Insight

What Are Zoning Laws Meant To Do?

Zoning laws are important to the safety and protection of communities.

Hand holding pan writing on map
BS

Bartek Szymanski

July 7, 2022 10:00 AM

In the United States, most large cities have zoning laws that determine where construction projects are allowed to build. They regulate what can be built in the city and their dimensions. There are some cities that are exceptions to this, such as Houston, which does not have this type of law. In contrast, New York City has some of the strictest zoning laws in the country. Understanding what zoning means is vital if you want to influence the process of urban development in your community. Much of what is being built in your neighborhood is bound by zoning laws.

Zoning laws exist, among other reasons, to protect the health and safety of residents in a community. If done correctly, zoning can encourage inclusion, create opportunity, protect against overcrowding, help maintain park spaces, and prevent truly incompatible land uses from sharing the same space.

Zoning regulates two main elements: the use of the land and the size and shape of what is built on the land. Land use in zoning traditionally includes three groups: commercial, residential, and industrial areas.

  • Commercial areas include businesses, spaces for offices, shops and restaurants.
  • Residential areas include housing and “community buildings” that benefit residents. This includes schools, hospitals and laundries.
  • The industrial zones are dedicated to the service of the industry and include structures like automotive factories, garment factories, and warehouses.
    • Zoning does not usually allow the construction of residential housing or commercial buildings within industrial zones. However, this has recently changed in cities where there is a growing demand for housing and the potential for profit from the construction of luxury housing.

Zoning also regulates the size and shape of buildings. The main measure used to determine the density of a building is called Floor Area Ratio (FAR). The FAR is measured by calculating the Total Area of ​​the floor and dividing it by the Lot Area. Zoning also regulates how high a building can be, how much space should exist between buildings, and how far it should be located from the street. Additionally, in relation to land use and density, cities often have "special zoning districts," which exist to preserve the characteristics of a certain neighborhood or promote certain types of construction in the community.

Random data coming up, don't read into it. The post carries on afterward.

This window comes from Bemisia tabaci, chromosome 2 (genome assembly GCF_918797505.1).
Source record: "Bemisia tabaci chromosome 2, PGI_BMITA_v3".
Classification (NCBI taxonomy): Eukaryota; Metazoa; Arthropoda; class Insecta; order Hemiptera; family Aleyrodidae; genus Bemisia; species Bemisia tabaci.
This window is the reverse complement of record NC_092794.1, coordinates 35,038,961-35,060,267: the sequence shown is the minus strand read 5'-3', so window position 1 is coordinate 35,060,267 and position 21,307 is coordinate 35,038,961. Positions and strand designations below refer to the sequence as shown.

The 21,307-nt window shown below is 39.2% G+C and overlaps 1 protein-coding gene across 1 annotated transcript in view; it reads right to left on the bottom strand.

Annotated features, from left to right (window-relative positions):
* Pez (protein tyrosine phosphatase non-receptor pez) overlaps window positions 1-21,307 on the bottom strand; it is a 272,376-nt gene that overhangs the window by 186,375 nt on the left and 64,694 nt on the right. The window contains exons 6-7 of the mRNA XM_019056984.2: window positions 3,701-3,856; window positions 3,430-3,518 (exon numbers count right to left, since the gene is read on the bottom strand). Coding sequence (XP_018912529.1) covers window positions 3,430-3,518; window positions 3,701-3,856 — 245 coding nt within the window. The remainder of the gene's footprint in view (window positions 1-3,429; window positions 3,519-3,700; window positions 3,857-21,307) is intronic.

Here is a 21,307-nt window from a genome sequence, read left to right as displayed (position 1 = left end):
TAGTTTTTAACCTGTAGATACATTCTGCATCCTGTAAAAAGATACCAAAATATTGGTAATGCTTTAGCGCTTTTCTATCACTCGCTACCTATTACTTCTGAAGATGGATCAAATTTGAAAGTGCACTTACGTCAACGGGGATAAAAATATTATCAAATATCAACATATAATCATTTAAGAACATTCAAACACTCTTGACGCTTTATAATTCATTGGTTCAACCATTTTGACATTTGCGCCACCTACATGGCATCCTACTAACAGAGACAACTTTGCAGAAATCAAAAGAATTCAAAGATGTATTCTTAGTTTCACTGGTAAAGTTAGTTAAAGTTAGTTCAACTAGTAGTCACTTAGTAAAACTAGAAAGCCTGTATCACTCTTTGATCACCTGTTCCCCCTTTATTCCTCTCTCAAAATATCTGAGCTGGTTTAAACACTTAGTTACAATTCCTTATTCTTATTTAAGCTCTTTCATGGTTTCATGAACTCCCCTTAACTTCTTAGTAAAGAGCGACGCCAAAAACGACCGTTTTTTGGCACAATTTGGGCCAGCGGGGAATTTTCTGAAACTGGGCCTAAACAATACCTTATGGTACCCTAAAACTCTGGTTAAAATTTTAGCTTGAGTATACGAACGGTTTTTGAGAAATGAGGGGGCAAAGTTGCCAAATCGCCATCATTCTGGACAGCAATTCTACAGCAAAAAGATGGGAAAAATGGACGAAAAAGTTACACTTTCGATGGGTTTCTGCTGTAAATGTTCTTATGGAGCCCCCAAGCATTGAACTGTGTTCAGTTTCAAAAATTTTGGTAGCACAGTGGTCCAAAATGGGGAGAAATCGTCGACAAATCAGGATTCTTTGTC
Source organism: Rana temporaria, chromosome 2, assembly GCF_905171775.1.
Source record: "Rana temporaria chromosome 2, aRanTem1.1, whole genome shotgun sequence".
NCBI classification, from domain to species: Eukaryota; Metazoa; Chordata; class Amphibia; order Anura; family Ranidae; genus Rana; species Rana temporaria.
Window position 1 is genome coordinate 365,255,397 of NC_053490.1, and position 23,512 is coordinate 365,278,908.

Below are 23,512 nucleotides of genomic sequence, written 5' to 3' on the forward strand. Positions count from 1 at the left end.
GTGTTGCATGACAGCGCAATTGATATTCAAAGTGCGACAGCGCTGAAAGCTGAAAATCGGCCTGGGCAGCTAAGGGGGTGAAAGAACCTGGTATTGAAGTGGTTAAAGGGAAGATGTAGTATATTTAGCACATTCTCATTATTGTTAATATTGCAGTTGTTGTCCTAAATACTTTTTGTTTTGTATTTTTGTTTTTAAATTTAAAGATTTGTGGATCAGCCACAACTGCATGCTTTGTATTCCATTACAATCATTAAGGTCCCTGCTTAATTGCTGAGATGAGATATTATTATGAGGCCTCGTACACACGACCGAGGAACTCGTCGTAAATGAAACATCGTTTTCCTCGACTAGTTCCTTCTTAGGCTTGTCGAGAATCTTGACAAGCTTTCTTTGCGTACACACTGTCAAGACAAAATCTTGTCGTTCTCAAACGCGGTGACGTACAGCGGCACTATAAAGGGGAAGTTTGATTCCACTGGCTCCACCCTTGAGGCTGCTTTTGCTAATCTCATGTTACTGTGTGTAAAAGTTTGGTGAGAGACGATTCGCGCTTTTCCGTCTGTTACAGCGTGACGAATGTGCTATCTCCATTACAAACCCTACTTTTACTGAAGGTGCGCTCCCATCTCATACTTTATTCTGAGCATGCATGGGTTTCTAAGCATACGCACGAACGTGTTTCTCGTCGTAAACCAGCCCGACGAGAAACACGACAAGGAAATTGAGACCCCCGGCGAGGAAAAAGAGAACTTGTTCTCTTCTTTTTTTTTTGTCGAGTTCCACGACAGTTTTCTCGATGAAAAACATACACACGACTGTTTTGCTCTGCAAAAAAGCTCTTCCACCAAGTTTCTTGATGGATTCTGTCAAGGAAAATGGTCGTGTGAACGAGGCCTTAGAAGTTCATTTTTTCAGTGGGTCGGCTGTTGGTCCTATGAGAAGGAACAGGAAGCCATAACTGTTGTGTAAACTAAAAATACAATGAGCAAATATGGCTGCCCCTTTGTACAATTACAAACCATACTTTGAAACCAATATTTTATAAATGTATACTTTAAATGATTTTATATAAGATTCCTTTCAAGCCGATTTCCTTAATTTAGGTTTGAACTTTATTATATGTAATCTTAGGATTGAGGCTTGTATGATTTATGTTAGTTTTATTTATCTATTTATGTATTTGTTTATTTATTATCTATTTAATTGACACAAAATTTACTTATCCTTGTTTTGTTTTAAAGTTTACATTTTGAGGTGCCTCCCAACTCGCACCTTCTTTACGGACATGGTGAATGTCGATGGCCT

Builders must abide by existing zoning laws in the neighborhood. If they want an exception from the existing laws, they can apply for something called a “variance.” A variance can be easily granted if the local planning commission is controlled by the builders and their interests, or if the commission believes the project will benefit the community.

A change in neighborhood zoning laws is called a “rezoning.” It may also be called a “plan amendment” or a “zone change”. A rezoning can be proposed by the community, the city, or a builder. Upzoning increases the density of construction in the neighborhood. It is often a way in which a city promotes urban development in the neighborhood. Some people believe that this is a way to create additional housing options and reduce housing costs. However, it can also increase the number of construction accidents if not supervised correctly. Unfortunately, workers are often the victims of expedient and negligent city planning.

New York State has a variety of laws on the books designed to protect construction workers, and builders need to be familiar with these laws along with the local zoning laws. Perhaps the most well-known of these worker protection laws is Labor Law Section 240, known as the “Scaffold Law.” This law requires all workers performing certain tasks related to elevation to be provided with adequate safety devices. New York also has Labor Law Section 241(6), which requires builders to comply with the Industrial Code.

Downzoning is the opposite. It can be a way to restrict the urban development process and can lead to neighborhood gentrification because the amount of housing in the neighborhood decreases. Rezoning may also change the land use that is permitted in the neighborhood. This is a way to bring more housing projects that are needed in the neighborhoods, but it can also lead to the loss of manufacturing jobs for community.